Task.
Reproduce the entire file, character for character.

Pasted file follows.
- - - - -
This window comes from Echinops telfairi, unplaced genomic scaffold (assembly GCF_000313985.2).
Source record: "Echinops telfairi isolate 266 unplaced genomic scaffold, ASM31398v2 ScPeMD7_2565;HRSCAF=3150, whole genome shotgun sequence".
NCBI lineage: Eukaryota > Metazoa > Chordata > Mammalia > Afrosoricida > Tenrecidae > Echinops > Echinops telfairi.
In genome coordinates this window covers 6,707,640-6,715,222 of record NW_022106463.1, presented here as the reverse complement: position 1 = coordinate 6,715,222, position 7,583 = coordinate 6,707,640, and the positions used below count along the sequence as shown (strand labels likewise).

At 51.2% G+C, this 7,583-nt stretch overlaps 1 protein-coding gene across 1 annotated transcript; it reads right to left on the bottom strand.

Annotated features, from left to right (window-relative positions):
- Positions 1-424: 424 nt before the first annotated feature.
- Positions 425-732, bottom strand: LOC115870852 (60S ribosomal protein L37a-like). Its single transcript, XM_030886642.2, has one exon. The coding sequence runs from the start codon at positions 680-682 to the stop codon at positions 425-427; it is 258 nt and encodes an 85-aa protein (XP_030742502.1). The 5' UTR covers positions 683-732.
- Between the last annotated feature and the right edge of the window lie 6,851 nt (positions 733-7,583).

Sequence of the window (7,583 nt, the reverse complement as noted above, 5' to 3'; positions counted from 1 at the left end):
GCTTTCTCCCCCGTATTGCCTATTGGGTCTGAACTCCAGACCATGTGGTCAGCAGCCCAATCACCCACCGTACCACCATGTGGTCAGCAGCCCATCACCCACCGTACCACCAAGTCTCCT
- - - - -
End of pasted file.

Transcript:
This window comes from Echinops telfairi, unplaced genomic scaffold (assembly GCF_000313985.2).
Source record: "Echinops telfairi isolate 266 unplaced genomic scaffold, ASM31398v2 ScPeMD7_2565;HRSCAF=3150, whole genome shotgun sequence".
NCBI lineage: Eukaryota > Metazoa > Chordata > Mammalia > Afrosoricida > Tenrecidae > Echinops > Echinops telfairi.
In genome coordinates this window covers 6,707,640-6,715,222 of record NW_022106463.1, presented here as the reverse complement: position 1 = coordinate 6,715,222, position 7,583 = coordinate 6,707,640, and the positions used below count along the sequence as shown (strand labels likewise).

At 51.2% G+C, this 7,583-nt stretch overlaps 1 protein-coding gene across 1 annotated transcript; it reads right to left on the bottom strand.

Annotated features, from left to right (window-relative positions):
- Positions 1-424: 424 nt before the first annotated feature.
- Positions 425-732, bottom strand: LOC115870852 (60S ribosomal protein L37a-like). Its single transcript, XM_030886642.2, has one exon. The coding sequence runs from the start codon at positions 680-682 to the stop codon at positions 425-427; it is 258 nt and encodes an 85-aa protein (XP_030742502.1). The 5' UTR covers positions 683-732.
- Between the last annotated feature and the right edge of the window lie 6,851 nt (positions 733-7,583).

Sequence of the window (7,583 nt, the reverse complement as noted above, 5' to 3'; positions counted from 1 at the left end):
GCTTTCTCCCCCGTATTGCCTATTGGGTCTGAACTCCAGACCATGTGGTCAGCAGCCCAATCACCCACCGTACCACCATGTGGTCAGCAGCCCATCACCCACCGTACCACCAAGTCTCCT